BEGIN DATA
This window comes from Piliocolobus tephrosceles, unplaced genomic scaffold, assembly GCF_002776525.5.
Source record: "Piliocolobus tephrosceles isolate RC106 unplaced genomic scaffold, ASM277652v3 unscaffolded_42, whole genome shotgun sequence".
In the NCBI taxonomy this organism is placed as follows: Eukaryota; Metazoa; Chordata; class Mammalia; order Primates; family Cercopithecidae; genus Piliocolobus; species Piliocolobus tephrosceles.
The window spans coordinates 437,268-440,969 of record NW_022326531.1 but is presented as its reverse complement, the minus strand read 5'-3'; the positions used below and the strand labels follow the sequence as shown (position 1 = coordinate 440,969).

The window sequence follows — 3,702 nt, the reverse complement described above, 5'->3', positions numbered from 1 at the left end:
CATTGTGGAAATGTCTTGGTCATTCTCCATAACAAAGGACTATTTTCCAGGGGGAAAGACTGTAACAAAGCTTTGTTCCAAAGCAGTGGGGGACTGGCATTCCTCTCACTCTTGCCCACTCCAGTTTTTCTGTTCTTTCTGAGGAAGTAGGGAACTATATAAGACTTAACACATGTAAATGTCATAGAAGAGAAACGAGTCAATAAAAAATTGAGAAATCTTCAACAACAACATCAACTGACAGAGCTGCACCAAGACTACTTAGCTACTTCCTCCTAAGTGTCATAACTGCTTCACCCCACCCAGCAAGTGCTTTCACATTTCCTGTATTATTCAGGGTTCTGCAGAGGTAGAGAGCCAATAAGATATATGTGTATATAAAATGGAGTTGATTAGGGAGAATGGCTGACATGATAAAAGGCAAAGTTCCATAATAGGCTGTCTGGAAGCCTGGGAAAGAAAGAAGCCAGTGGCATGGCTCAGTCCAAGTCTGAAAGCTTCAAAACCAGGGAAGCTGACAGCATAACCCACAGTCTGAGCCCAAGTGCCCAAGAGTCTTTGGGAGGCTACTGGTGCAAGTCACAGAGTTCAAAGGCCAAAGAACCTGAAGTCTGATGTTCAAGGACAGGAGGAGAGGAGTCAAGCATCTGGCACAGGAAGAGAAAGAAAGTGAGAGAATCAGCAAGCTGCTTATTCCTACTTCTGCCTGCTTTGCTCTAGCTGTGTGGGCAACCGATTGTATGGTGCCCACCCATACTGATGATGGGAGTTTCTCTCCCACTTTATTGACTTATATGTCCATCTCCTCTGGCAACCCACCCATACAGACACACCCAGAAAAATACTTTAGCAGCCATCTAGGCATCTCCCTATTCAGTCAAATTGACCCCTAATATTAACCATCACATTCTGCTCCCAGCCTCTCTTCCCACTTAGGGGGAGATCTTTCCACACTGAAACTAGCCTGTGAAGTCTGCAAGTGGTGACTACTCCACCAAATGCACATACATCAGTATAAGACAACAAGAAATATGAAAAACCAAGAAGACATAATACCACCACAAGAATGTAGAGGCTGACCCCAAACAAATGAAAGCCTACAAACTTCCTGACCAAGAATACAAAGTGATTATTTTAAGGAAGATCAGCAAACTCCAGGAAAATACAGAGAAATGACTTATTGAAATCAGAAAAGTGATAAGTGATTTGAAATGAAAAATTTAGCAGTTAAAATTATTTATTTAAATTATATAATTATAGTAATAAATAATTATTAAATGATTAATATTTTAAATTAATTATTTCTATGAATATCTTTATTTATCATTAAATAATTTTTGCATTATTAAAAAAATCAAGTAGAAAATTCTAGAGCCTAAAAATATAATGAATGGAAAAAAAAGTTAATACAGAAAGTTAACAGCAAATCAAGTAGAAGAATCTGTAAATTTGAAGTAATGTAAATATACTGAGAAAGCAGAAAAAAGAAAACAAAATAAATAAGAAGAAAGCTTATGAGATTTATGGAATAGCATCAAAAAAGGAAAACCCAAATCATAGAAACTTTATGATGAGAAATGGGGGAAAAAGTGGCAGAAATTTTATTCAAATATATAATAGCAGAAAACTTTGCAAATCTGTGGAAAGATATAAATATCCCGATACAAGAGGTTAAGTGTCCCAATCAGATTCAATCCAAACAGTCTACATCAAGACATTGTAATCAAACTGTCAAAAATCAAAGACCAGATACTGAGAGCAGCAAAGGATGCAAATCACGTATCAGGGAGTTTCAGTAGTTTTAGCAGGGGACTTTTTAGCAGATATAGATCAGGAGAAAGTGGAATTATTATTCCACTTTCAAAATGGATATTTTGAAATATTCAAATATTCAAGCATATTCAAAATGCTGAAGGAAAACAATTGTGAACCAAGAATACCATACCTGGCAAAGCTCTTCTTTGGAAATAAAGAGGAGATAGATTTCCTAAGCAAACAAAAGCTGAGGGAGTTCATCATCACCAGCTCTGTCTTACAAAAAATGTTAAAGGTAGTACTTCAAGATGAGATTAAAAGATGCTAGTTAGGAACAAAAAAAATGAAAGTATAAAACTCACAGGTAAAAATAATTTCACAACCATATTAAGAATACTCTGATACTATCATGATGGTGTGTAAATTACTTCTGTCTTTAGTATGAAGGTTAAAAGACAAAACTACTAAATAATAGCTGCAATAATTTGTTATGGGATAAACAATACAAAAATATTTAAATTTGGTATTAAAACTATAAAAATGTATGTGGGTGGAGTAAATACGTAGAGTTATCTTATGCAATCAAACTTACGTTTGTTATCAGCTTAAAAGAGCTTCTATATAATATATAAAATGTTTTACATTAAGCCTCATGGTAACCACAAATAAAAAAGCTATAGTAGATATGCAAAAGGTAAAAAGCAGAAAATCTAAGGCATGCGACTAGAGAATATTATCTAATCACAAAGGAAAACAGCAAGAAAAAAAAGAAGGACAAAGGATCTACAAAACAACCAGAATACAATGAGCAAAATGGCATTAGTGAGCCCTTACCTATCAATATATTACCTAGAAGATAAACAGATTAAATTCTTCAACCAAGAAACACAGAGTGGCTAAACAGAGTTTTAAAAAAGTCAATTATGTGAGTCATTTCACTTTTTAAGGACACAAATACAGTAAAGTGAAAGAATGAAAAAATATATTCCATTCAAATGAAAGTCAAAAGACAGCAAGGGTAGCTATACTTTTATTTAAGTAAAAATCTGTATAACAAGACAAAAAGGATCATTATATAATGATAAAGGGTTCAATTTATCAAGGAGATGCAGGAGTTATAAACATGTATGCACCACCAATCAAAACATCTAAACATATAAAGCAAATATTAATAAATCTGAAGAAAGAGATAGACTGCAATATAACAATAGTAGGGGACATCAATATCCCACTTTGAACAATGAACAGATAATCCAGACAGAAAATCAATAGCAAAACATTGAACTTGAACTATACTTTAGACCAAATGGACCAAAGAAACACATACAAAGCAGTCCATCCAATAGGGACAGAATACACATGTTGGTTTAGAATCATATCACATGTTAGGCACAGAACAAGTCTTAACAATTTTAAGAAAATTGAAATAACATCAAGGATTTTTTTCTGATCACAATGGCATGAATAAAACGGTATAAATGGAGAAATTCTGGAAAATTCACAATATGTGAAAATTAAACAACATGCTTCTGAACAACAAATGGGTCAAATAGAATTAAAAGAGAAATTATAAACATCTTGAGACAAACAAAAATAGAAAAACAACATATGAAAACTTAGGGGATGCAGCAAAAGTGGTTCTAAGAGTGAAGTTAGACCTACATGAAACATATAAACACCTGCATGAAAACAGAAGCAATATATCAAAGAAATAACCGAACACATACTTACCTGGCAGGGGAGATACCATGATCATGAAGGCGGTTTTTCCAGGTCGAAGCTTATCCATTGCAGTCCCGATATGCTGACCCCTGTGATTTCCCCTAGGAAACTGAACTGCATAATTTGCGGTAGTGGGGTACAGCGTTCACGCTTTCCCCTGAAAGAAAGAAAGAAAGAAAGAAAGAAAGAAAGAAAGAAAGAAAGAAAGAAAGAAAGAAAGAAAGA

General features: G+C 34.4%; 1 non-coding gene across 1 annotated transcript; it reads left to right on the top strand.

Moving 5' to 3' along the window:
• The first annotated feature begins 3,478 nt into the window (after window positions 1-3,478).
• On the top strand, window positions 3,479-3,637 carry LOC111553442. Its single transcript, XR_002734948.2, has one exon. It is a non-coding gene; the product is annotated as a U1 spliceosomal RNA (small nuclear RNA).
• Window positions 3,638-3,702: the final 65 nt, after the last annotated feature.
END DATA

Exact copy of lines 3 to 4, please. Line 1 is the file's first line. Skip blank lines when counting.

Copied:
In the NCBI taxonomy this organism is placed as follows: Eukaryota; Metazoa; Chordata; class Mammalia; order Primates; family Cercopithecidae; genus Piliocolobus; species Piliocolobus tephrosceles.
The window spans coordinates 437,268-440,969 of record NW_022326531.1 but is presented as its reverse complement, the minus strand read 5'-3'; the positions used below and the strand labels follow the sequence as shown (position 1 = coordinate 440,969).